With more blood flowing through the skin capillaries, the overall effect is that the skin takes on a reddish appearance. When this is compounded over several years of overindulgence, the blood capillaries remain dilated making the redness on your skin permanent. So you’ll constantly have a “sunburn” look without actually having suffered any sunburn!

The negative effects of inflammation of the skin don’t end there. Alcohol also dilates the skin pores. The pores then become clogged with bacteria, sebum and dead skin cells which cause blackheads and whiteheads.

If this goes on, they could turn into full-blown cystic acne and lesion-like bumps resulting from inflamed skin papules. In the long run, they cause permanent scarring on the skin. The effects of inflammation are most visible in the face but it also affects your neck, chest, back, shoulders, upper arms, and trunk.

Poor Quality Sleep Causes Poor Skin Health

Contrary to what you might believe, alcohol and a good night’s sleep is like oil and water – they just don’t mix. It may allow you to fall asleep quicker than you normally would, but it’s actually a lot more disruptive to sleep.

You see, sleep has different stages to it. There’s the Non-REM phase and the REM phase. REM stands for Rapid Eye Movement.

The non-REM phase of sleep is light. It’s easy to wake you up. As your heart rate slows down and your body temperature falls, your body starts to transition into the deep stage of Non-REM sleep.

This is when your body’s repair and maintenance processes occur. They involve the regrowth and repair of tissues as well as the regeneration of bone and muscle cells. It is also when the body works to strengthen its immune system.

So, if you’ve been wondering, “How on earth, does drinking cause wrinkles?” keep reading. Alcohol disrupts the quality of your sleep. It quite literally prevents you from getting your beauty sleep.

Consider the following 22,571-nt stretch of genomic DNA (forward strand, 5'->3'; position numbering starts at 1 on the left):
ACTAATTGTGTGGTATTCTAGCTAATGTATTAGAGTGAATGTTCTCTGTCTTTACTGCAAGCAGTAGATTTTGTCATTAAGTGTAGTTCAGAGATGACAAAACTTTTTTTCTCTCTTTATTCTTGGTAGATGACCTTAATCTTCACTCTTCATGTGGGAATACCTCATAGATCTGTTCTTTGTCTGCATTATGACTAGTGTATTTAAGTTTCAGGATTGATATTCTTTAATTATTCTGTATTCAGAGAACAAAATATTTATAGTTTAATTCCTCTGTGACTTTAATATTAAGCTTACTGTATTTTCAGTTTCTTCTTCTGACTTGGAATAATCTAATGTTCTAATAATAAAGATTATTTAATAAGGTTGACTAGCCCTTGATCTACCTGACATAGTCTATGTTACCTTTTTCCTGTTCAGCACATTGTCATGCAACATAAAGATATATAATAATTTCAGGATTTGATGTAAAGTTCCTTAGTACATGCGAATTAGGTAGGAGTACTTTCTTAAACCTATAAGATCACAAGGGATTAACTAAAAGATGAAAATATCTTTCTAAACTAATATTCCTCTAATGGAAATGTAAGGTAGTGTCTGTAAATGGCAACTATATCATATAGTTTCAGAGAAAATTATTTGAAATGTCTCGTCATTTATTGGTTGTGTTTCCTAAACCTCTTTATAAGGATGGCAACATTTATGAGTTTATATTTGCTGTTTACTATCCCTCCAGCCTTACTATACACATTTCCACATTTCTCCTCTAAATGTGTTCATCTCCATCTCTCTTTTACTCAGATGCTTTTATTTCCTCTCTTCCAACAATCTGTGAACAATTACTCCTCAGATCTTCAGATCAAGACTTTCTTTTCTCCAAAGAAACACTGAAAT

It doesn’t allow you to get to the deeper stages of the sleep cycle when skin cell repair and restoration occur. In the process, your skin is unable to balance itself out properly.

This means that you’ll notice it’s either too dry or too oily or, it’s losing its elasticity because of impaired collagen production. You may also notice dark circles developing around your eyes and the appearance of wrinkles as well.

Excessive long term drinking will prevent you from getting a good night’s sleep even on the nights you don’t drink. So, your body will never be able to get the deep sleep it needs to generate new skin cells.

The Negative Effects of Sugary Alcoholic Drinks on Skin Health

If you think that it’s just the hard liquor that has dilapidating effects on your skin, you’re sadly mistaken. While the occasional cocktail may not have much effect on your skin, drinking sugary alcoholic beverages often also leads to loss of skin elasticity and the development of premature wrinkles.

Here’s a little chemistry lesson for you on alcohol and aging skin. When you consume sugary drinks, the body rapidly converts this sugar into glucose. This, in turn, causes your insulin levels to spike as it works to quickly get rid of the glucose surge from the bloodstream.